“Half memoir, half travel, A Yank Back to England...is an absolutely wonderful book, not only about going home again but also about love and family and tradition and the passage of the years.” —Michael Dirda, Pulitzer Prize-winning literary critic (Washington Post) To see the entire quote, click here.
Monday, April 12, 2010
"Oh, there was a crooked house,..."
We ambled back up the hill into the high street, where we found the Old Crooked House. Whether this was the original old crooked house from the famous nursery song, we had no clue, but the very tiny abode, warped and deformed with age, certainly deserved its name. The house looked as if it had tried to uproot itself and gotten twisted and bent in the process. We walked around it and saw a tiny window in the arched curved roof. Amazingly there was a room upstairs, perhaps with an even tinier bedroom! Not much bigger than a child’s tree house, this fabulous building had been converted into a shop for expensive pottery.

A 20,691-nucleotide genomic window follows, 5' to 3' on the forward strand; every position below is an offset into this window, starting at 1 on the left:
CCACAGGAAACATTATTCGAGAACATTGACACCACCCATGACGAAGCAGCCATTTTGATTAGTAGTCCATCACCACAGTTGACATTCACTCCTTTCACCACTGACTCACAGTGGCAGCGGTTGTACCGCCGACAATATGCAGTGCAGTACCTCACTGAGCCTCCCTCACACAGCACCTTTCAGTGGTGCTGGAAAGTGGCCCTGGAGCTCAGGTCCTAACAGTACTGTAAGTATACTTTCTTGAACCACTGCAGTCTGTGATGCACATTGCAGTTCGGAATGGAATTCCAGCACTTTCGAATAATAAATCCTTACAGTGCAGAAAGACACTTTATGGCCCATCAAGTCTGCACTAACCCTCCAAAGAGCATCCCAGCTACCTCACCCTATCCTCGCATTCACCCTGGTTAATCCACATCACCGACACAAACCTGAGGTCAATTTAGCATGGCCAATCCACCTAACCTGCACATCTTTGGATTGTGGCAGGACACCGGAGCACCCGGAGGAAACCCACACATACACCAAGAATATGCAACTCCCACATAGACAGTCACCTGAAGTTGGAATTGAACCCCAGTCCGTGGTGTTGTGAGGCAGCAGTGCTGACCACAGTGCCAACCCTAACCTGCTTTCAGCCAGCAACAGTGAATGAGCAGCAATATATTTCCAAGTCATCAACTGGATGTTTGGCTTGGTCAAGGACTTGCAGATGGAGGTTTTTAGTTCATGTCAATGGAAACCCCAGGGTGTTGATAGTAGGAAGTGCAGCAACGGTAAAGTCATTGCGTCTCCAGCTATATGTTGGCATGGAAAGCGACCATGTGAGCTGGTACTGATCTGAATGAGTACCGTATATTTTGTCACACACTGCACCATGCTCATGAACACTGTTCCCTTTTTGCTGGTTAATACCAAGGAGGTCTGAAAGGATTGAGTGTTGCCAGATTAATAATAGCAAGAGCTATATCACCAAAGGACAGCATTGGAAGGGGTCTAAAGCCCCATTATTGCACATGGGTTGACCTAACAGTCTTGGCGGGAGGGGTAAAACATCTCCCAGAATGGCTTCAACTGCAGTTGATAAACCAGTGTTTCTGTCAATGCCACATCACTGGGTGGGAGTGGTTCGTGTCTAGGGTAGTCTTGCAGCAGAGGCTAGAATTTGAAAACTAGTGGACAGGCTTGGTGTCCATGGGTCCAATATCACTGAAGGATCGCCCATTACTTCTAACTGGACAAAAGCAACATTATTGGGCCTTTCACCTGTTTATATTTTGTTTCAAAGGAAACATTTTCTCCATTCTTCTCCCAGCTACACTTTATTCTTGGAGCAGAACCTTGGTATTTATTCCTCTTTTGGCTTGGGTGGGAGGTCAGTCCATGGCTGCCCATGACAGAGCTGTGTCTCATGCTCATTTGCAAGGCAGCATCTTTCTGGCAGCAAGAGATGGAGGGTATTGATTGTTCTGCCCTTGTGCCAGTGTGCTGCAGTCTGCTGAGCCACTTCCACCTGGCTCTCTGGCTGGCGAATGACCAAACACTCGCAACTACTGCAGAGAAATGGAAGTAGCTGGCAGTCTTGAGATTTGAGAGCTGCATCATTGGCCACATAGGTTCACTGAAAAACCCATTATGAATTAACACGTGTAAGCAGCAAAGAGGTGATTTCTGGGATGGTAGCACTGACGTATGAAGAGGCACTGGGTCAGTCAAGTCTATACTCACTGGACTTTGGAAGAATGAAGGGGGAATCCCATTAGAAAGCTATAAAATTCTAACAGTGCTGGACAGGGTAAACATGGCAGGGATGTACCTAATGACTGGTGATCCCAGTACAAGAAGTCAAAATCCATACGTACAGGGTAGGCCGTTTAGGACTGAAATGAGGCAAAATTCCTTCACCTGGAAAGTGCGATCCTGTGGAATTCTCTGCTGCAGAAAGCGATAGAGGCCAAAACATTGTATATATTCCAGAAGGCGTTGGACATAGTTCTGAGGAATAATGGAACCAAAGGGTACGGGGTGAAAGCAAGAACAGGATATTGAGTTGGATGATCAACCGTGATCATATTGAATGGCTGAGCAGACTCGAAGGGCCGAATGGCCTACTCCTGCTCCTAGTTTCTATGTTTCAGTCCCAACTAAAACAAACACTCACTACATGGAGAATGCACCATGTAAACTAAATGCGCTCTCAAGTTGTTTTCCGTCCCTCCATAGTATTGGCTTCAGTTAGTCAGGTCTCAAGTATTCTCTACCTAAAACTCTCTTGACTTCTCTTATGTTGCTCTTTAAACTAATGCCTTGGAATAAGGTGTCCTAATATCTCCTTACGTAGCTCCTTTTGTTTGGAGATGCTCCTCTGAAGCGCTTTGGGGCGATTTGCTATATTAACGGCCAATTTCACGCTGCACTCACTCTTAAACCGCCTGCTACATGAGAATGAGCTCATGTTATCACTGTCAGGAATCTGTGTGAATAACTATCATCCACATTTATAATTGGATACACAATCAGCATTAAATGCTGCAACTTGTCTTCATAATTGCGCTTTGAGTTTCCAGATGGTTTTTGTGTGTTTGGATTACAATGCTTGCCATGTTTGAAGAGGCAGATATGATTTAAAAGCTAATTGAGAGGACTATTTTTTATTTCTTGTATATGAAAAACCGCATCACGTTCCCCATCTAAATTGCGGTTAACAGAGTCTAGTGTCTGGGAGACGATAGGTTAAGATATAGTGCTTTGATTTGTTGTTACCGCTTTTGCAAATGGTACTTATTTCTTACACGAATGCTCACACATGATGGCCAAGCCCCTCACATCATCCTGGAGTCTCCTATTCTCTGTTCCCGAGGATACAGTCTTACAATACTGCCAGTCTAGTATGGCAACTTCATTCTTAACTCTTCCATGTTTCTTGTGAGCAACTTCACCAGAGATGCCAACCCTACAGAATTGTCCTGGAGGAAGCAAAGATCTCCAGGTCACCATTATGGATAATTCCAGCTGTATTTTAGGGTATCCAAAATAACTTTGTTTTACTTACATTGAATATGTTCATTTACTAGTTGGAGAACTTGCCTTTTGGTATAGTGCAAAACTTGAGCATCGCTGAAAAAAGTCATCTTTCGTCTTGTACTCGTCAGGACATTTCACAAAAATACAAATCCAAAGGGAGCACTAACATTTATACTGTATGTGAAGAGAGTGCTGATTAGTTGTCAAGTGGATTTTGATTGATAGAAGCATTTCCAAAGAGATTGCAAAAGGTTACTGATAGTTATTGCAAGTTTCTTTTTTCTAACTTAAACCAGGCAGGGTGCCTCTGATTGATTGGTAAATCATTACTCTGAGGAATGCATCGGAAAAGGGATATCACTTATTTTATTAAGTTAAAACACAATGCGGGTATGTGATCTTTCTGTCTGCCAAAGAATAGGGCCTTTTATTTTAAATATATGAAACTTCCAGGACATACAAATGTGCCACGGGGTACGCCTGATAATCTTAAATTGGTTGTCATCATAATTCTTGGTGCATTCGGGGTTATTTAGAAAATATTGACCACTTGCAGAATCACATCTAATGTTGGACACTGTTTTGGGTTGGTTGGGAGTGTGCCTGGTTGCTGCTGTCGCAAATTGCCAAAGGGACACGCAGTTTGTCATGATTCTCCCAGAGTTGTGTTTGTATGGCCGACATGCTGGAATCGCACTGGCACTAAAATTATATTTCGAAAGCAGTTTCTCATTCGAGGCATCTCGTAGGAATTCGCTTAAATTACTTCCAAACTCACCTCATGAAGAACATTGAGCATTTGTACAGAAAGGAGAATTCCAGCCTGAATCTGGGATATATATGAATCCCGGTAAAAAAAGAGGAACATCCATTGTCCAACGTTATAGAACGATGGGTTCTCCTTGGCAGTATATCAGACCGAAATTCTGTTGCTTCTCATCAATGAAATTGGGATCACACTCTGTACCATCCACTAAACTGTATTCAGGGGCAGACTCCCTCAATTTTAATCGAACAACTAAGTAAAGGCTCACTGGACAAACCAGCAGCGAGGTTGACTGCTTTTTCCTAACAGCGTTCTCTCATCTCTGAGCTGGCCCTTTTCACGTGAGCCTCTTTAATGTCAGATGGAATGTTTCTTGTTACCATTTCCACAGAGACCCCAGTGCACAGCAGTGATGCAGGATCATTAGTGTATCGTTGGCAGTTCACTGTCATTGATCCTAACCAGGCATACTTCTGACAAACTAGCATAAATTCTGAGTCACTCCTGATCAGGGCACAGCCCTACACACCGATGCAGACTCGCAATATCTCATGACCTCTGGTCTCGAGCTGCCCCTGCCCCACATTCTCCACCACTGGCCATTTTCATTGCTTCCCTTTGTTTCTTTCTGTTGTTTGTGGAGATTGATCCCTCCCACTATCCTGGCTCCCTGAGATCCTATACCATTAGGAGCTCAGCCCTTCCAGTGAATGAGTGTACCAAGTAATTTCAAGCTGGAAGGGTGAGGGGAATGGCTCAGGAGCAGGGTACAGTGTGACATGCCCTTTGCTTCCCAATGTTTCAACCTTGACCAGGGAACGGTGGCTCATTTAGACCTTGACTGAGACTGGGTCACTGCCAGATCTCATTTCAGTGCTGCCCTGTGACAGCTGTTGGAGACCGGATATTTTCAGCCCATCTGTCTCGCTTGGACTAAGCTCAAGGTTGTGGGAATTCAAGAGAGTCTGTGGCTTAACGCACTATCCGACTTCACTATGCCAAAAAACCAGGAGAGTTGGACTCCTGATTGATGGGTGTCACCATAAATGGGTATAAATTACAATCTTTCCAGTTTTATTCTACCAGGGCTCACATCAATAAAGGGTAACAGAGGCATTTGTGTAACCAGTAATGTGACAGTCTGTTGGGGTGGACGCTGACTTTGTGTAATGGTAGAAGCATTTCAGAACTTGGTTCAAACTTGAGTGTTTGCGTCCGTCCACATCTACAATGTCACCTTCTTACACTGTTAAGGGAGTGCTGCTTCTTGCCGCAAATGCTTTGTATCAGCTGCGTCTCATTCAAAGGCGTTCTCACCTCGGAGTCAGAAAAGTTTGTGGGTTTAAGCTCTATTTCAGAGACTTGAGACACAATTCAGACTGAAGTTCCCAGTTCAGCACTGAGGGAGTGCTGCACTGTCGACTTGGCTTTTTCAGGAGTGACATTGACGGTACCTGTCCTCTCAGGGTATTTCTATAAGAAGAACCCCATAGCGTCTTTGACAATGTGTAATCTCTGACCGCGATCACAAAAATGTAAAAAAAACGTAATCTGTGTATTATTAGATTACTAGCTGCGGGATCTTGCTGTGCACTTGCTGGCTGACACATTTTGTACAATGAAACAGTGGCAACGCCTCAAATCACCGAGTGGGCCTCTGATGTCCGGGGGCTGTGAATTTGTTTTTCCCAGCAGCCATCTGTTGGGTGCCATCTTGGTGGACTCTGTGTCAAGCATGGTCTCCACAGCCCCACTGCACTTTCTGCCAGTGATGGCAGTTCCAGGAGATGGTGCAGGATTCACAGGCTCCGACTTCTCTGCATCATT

Standing, from L to R: Lew (Dad), Frances (Prodigal Wife), Denis (The Prodigal Tourist), and Jessie (Mum). Floating: Kate (Prodigal Daughter).
About this blog
You are reading random vignettes, deleted scenes, and other extras from and about my book, A Yank Back to England: The Prodigal Tourist Returns. Enjoy, let me know what you think, ask questions, and thanks for your support! Cheers, The Prodigal Tourist
Years ago I shed my Cockney accent and left London's blighted East End for America. Since then, I’ve only returned to see my increasingly cantankerous parents and assorted relatives. Until my American wife comes along. She wants to tour, see the sights. No thank you. It’s not for me. But she insists, and I become a reluctant tourist in my former homeland.